You are likely familiar with the Burns Stainless double slip merge collectors used in many top-notched racing turbo-exhausts. But did you know that the double slip concept is also an excellent choice for many naturally aspirated applications, particularly street cars and other fuel injected applications. The purpose of the double-slip collector is to minimize exhaust leakage, while allowing for a slip-on collector. A slip-on collector is often times preferred over a weld-on collector for ease of disassembly and to help alleviate thermal stress which can lead to premature failures.
In a race car, some exhaust leakage may be tolerable, but in a street application, exhaust leaks are verboten for several reasons. First, in catalyst equipped cars, leaks of exhaust gas from ahead of the catalyst are untreated and add to air-pollution. Second, exhaust leaks can be dangerous to the vehicle occupants and the noise a nuisance. Finally, leaks can also allow air into the exhaust system causing erroneous lambda sensor readings resulting in less than optimum performance. This last reason also affects many race cars that rely on lambda sensor readings for proper fuel metering and tuning.
Burns takes special care when sizing collector slips, and in a perfect world, they should not leak. However, the tolerance in tubing size and the possibility of misshaped tubes can cause a poor slip fit between primaries and the collector, leading to leakage. When we build headers, we take special care to assure that the primary tubes are properly sized and shaped to assure a perfect fit. We use a hydraulic tubing expander for this purpose. Since many fabricators do not have easy access to this type of equipment, a possible solution is to use a double slip collector.
A double slip collector is comprised of a standard slip merge collector and an extra slip-sleeve that is welded to the exhaust primary forming a double-slip arrangement. Exhaust sealing is achieved due to differing rates of thermal expansion. As the exhaust heats up, the inner primary tube heats up, and expands. Since the collector slip is not in direct contact with the exhaust gas, it heats up less, and therefore expands less providing a tension seal between the two sections of tubing. Finally, the outer double-slip sleeve heats up even less, expanding even less causing an even tighter tension seal.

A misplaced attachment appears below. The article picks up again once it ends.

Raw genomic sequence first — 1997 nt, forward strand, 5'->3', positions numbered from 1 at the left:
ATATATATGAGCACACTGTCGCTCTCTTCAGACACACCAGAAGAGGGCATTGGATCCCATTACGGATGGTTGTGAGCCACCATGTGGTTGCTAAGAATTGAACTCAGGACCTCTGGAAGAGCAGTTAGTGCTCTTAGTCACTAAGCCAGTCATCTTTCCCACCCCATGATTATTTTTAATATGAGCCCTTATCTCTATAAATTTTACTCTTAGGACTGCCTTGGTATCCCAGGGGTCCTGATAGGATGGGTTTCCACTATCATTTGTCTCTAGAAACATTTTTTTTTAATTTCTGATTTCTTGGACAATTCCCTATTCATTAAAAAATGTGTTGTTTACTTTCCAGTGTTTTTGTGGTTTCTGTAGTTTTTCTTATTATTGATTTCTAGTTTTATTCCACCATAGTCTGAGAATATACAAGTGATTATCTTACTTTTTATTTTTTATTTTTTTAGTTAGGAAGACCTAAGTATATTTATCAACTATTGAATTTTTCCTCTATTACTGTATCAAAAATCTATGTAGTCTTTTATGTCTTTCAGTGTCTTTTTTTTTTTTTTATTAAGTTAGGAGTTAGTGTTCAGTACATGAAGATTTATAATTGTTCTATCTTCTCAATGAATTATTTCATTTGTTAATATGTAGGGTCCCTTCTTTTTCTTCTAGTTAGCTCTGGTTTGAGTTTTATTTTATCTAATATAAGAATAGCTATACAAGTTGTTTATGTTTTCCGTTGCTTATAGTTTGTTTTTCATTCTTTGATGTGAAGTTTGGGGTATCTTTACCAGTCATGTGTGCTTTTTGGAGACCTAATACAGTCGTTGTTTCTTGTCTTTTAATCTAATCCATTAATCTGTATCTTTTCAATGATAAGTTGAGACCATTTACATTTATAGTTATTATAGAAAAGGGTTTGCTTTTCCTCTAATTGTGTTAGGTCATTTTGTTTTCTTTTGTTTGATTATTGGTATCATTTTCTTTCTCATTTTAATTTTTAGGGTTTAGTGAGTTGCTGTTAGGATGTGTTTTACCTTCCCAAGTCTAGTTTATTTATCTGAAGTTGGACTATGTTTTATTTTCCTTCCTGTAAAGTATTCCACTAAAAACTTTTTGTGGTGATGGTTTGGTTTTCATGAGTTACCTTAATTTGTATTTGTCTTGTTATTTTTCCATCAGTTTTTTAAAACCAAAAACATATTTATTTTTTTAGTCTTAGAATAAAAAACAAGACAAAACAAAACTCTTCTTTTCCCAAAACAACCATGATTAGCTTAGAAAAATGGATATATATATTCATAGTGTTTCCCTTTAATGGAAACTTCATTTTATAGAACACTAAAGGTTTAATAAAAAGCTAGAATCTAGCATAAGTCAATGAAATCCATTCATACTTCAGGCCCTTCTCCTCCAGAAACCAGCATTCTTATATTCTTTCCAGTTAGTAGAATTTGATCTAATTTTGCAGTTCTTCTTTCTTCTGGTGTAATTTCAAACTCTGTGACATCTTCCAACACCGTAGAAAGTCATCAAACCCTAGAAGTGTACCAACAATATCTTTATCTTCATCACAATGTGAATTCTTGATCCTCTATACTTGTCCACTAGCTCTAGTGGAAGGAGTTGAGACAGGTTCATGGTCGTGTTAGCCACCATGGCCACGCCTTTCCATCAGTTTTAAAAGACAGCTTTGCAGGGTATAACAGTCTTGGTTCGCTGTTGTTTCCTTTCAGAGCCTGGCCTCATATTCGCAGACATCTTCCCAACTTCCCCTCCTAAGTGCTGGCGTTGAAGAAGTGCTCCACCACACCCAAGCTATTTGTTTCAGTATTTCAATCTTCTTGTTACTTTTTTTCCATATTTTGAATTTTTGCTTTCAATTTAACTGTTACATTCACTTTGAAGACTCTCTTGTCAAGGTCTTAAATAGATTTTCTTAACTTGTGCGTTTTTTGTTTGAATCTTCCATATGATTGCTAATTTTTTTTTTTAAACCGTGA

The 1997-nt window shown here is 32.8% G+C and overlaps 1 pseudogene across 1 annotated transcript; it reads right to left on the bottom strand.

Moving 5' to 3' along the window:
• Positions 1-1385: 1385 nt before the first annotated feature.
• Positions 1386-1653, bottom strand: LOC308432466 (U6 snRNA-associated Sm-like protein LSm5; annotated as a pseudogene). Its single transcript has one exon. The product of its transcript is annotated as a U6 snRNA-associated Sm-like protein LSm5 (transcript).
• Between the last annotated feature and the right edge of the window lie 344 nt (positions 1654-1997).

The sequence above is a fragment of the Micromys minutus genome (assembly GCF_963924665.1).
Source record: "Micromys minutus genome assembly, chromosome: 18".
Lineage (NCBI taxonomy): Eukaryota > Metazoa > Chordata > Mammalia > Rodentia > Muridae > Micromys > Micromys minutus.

During a recent discussion with race engineers from an upper-echelon race team, I was told that they were able to reduce the fuel consumption of their endurance race motor by over half a mile per gallon simply by tuning their motors with headers equipped with double-slip collectors. This may not sound like a lot, but at a 24 hour race like Daytona or particularly Le Mans, it can make a huge difference.
It should be noted that another good application for double-slip collectors is in tight spaces where a standard 2" long slip cannot be accommodated. We do not recommend using single-slips shorter than 1-1/2". For applications where shorter slips are needed, the double-slip is a great option.
Any of our merge collectors can be ordered as a double-slip collector. For a 4-1 collector, the additional cost is approximately $60. Double slips cannot normally be retrofitted since a wider spacing between tubes is needed to accommodate the sleeves. Also, double-slip connections can be purchased individually for use in other sections of your exhaust.